Turf Toe

Turf Toe

Description Of The Injury: This injury is called turf toe because it generally occurs to athletes to participate in sports that use artificial surfaces. It usually occurs during a movement that requires the upward bending of the big toe such as kicking a ball. The hard grip between foot wear and artificial surface causes excess stress on the big toe as the body weight pushes forward onto the bending big toe. This leads to damage to the ligaments and inflammation.

Injury Symptoms: The most identifiable symptoms of turf toe is pain, swelling, tenderness and bruising of the ball of the foot and the big toe. This is also accompanied with a reduced ability to move the toe in its regular plane of motion

Additional Information

Home Treatments:

Turf toe usually responds well to the rest, ice, compression and elevation principle. The person should not perform any physical activity with the affected toe until it is fully recovered. Ice packs should be applied for the first several days, at 20 minutes per session, 4-8 times per day. wrapping the toe with bandage and elevating it above the chest level will help reduce the inflammation and swelling of the area.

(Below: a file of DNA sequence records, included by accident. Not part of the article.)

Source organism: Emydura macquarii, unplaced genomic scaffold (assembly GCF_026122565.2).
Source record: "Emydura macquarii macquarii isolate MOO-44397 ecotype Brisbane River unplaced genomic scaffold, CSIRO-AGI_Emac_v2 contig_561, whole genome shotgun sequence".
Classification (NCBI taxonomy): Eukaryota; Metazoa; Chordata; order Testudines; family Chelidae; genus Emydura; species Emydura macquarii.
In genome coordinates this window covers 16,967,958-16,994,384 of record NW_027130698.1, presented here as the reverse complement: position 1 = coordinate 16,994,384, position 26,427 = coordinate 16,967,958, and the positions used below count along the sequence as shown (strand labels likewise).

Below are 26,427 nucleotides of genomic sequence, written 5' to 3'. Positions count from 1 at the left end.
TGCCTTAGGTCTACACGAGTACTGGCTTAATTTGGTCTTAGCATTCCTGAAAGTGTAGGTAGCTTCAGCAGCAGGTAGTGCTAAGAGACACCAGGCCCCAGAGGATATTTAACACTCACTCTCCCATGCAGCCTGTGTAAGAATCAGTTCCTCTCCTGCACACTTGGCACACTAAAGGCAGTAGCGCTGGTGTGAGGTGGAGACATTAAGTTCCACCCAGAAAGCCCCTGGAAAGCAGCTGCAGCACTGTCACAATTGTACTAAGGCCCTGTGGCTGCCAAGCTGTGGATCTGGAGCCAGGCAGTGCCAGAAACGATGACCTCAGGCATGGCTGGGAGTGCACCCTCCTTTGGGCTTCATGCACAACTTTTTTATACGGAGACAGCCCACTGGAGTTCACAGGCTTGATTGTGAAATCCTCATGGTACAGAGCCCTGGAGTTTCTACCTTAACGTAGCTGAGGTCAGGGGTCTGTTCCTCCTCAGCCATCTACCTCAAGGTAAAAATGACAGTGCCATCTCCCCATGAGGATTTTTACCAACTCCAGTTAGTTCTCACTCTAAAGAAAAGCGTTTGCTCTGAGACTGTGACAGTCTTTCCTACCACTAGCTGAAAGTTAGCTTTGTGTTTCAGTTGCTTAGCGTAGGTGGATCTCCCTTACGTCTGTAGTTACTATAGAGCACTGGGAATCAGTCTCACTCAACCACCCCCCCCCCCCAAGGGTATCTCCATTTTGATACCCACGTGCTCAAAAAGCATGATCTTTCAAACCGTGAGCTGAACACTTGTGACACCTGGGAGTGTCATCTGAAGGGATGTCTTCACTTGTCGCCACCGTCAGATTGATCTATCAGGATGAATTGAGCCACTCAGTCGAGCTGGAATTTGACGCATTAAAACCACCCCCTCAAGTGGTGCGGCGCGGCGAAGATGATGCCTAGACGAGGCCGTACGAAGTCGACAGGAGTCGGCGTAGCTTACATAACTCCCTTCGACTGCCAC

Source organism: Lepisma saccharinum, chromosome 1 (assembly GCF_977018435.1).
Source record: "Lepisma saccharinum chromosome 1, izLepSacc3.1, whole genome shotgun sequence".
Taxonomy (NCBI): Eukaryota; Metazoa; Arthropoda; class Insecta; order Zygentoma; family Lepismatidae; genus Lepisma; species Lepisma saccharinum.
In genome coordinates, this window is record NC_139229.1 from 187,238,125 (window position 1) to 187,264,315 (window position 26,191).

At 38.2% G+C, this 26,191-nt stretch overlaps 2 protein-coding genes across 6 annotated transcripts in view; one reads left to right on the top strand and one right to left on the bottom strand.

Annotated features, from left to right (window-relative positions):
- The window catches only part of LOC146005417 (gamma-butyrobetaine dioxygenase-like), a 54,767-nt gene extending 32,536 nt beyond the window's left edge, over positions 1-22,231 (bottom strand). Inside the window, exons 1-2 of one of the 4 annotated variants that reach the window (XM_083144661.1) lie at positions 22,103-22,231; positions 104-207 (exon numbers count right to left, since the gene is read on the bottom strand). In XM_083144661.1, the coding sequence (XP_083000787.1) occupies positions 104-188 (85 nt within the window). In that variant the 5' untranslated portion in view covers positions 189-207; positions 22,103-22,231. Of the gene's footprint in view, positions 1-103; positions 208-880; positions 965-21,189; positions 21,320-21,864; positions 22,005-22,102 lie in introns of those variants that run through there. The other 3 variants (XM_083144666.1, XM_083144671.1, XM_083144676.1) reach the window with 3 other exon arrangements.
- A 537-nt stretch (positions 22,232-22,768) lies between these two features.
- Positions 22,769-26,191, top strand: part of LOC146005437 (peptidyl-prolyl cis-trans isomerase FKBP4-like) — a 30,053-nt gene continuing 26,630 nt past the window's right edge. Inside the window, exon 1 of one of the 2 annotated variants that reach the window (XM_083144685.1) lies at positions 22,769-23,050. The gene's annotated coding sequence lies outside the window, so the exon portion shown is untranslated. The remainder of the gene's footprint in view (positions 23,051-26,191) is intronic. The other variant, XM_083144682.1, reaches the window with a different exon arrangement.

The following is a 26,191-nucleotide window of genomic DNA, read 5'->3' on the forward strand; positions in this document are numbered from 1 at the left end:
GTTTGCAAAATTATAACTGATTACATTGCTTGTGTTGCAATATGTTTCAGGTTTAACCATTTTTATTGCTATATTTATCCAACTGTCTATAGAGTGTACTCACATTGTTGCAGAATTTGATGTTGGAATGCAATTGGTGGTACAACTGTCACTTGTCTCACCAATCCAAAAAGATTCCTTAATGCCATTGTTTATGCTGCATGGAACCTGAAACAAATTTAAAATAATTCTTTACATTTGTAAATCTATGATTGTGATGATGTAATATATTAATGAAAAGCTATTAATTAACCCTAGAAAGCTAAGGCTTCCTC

Professional Medical Treatments:

If the turf toe is severe enough, a boot or cast may be advised for one to two weeks of use. Non steroidal anti inflammatory drugs may be recommended to reduce the pain and inflammation. In some cases, when conservative treatment has not proved beneficial, surgery may be considered.

Physical Therapy and Exercises:

Several exercises are used in the rehabilitation of turf toe. They are used to recover complete range of motion of the big toe and to return the toe to proper strength. These exercises include extension and flexion of the big toe and toe raises.

Exercise Techniques to Prevent Injury:

Prevention of turf toe mainly involves factors other than exercise techniques. This includes using hard soled shoes when using hard surfaces, using athletic tape to stiffen the big toe and reducing friction between foot wear and the turf.

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